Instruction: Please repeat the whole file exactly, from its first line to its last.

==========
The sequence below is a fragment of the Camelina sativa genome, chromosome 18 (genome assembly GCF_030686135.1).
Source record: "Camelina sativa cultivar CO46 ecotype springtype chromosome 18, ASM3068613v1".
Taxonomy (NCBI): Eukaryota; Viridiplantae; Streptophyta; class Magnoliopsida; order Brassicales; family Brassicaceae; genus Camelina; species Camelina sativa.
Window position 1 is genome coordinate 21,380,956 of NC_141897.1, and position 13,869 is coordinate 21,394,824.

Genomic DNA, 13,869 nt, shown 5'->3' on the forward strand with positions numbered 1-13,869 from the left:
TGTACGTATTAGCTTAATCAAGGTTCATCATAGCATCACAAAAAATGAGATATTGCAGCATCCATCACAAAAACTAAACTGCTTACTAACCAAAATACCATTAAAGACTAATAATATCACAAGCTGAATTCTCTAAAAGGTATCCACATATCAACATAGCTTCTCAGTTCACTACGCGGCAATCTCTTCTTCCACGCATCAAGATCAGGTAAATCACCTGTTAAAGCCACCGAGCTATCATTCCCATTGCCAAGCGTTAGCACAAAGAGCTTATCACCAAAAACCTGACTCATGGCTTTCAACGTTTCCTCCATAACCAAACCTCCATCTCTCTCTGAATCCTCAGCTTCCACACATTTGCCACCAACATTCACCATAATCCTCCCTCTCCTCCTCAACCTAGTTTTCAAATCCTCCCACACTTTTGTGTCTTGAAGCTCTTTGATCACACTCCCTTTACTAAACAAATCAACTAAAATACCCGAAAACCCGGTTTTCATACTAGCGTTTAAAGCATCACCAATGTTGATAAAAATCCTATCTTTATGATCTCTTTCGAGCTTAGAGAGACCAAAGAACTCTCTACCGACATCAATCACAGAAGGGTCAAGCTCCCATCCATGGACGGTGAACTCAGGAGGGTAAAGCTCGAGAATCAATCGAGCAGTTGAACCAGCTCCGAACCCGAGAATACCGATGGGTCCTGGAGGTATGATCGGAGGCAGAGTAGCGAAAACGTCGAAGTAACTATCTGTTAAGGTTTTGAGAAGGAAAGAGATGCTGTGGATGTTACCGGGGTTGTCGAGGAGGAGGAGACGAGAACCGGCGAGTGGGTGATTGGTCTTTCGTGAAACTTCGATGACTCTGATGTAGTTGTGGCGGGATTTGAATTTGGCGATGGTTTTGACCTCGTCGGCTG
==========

The sequence below is a fragment of the Camelina sativa genome, chromosome 18 (genome assembly GCF_030686135.1).
Source record: "Camelina sativa cultivar CO46 ecotype springtype chromosome 18, ASM3068613v1".
Taxonomy (NCBI): Eukaryota; Viridiplantae; Streptophyta; class Magnoliopsida; order Brassicales; family Brassicaceae; genus Camelina; species Camelina sativa.
Window position 1 is genome coordinate 21,380,956 of NC_141897.1, and position 13,869 is coordinate 21,394,824.

Genomic DNA, 13,869 nt, shown 5'->3' on the forward strand with positions numbered 1-13,869 from the left:
TGTACGTATTAGCTTAATCAAGGTTCATCATAGCATCACAAAAAATGAGATATTGCAGCATCCATCACAAAAACTAAACTGCTTACTAACCAAAATACCATTAAAGACTAATAATATCACAAGCTGAATTCTCTAAAAGGTATCCACATATCAACATAGCTTCTCAGTTCACTACGCGGCAATCTCTTCTTCCACGCATCAAGATCAGGTAAATCACCTGTTAAAGCCACCGAGCTATCATTCCCATTGCCAAGCGTTAGCACAAAGAGCTTATCACCAAAAACCTGACTCATGGCTTTCAACGTTTCCTCCATAACCAAACCTCCATCTCTCTCTGAATCCTCAGCTTCCACACATTTGCCACCAACATTCACCATAATCCTCCCTCTCCTCCTCAACCTAGTTTTCAAATCCTCCCACACTTTTGTGTCTTGAAGCTCTTTGATCACACTCCCTTTACTAAACAAATCAACTAAAATACCCGAAAACCCGGTTTTCATACTAGCGTTTAAAGCATCACCAATGTTGATAAAAATCCTATCTTTATGATCTCTTTCGAGCTTAGAGAGACCAAAGAACTCTCTACCGACATCAATCACAGAAGGGTCAAGCTCCCATCCATGGACGGTGAACTCAGGAGGGTAAAGCTCGAGAATCAATCGAGCAGTTGAACCAGCTCCGAACCCGAGAATACCGATGGGTCCTGGAGGTATGATCGGAGGCAGAGTAGCGAAAACGTCGAAGTAACTATCTGTTAAGGTTTTGAGAAGGAAAGAGATGCTGTGGATGTTACCGGGGTTGTCGAGGAGGAGGAGACGAGAACCGGCGAGTGGGTGATTGGTCTTTCGTGAAACTTCGATGACTCTGATGTAGTTGTGGCGGGATTTGAATTTGGCGATGGTTTTGACCTCGTCGGCTG